AM 7.5.0

Inject objects into a node instance

A node instance is constructed every time that node is reached in a tree and is discarded as soon as it has been used to process the state once.

This model is different to authentication modules which are instantiated once for each end-user authentication process. All authentication interactions for the life of the authentication process address the same instance in the same JVM.

Modules can store state in the module instance; however, state stored in a node is lost when the node’s process method completes. To make state available for other nodes in the tree, nodes must return the state to the user or store it in the shared state.

AM uses Google’s Guice dependency injection framework for authentication nodes and uses Guice to manage most of its object lifecycles. Use just-in-time bindings from the constructor to inject an object from Guice.

The following node-specific instances are available from Guice:

@Assisted Realm

The realm that the node is in.

@Assisted UUID

The unique ID of the node instance.

@Assisted TreeMetadata

The metadata for the tree that the node belongs to.

<T> @Assisted T

The configuration object that is an instance of the interface specified in the configClass metadata parameter.

Any other objects in AM that are managed by Guice can also be obtained from within the constructor.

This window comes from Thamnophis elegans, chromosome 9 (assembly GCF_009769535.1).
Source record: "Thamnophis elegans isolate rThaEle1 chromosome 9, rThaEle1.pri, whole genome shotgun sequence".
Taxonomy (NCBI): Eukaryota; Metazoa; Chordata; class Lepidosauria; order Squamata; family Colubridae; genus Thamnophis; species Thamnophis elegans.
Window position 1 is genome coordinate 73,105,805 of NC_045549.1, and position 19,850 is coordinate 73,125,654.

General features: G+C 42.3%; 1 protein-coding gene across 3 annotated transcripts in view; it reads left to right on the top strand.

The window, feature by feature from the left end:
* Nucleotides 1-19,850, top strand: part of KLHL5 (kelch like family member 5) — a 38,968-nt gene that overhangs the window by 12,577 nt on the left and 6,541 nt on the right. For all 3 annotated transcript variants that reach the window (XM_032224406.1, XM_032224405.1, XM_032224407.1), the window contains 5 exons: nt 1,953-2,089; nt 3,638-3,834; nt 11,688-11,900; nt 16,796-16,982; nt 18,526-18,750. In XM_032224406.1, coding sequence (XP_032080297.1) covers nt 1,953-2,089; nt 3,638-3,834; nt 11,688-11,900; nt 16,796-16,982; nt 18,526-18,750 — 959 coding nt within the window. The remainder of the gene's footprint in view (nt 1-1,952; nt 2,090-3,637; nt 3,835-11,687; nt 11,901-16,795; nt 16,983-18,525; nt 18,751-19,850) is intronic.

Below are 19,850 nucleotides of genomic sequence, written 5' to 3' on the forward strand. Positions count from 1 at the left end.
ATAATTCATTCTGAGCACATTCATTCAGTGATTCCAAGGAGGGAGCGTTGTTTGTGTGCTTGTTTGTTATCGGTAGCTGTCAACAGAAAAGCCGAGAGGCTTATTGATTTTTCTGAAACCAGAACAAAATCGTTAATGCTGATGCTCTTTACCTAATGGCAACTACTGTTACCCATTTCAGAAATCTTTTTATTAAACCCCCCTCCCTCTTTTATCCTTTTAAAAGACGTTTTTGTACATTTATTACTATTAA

The node interface supports sending one-time password (OTP) scripts in plain text notification only. You can’t include HTML-rich notifications that use information from shared or transient state. If you need to support HTML notifications, you can use a Groovy script with a private HTTP client that makes the REST API calls and places the output in a scripted decision node.

The following example is the configuration injection used by the Debug node:

public DebugNode(@Assisted DebugNode.Config config) {
  this.config = config;

For more information, refer to the Inject and Assisted annotation types in the Google Guice Javadoc.

Use a cache

You can use Guice injection to cache information in a node by annotating the object that contains the cache with the @Singleton annotation, for example:

  outcomeProvider = SingleOutcomeNode.OutcomeProvider.class,
  configClass = MyCustomNode.Config.class)
  public class MyCustomNode extends SingleOutcomeNode {

    public interface Config {
      String url();

    private final Config config;
    private final MyCustomNodeCache cache;

    public MyCustomNode(@Assisted Config config, MyCustomNodeCache cache) {
      this.config = config;
      this.cache = cache;

    public Action process(TreeContext context) {
      CachedThing thing = cache.getThing(config.url());
      // implement node logic here

class MyCustomNodeCache {
   private final LoadingCache<String, CachedThing> cache =
         .build(CacheLoader.from(url -> read(url)));

   public CachedThing get(String url) {
      return cache.get(url);

   private CachedThing read(String url) {
      // Access resource and construct

Custom Guice bindings

If just-in-time bindings are not sufficient for your use case, you can add your own Guice module into the injector configuration by implementing your own and registering it using the service loader mechanism. For example:

// com/example/
public class MyCustomModule extends AbstractModule {
   protected void configure() {
      // and so on
// META-INF/services/
// Refer to

The MyCustomModule object will then be automatically configured as part of the injector creation.

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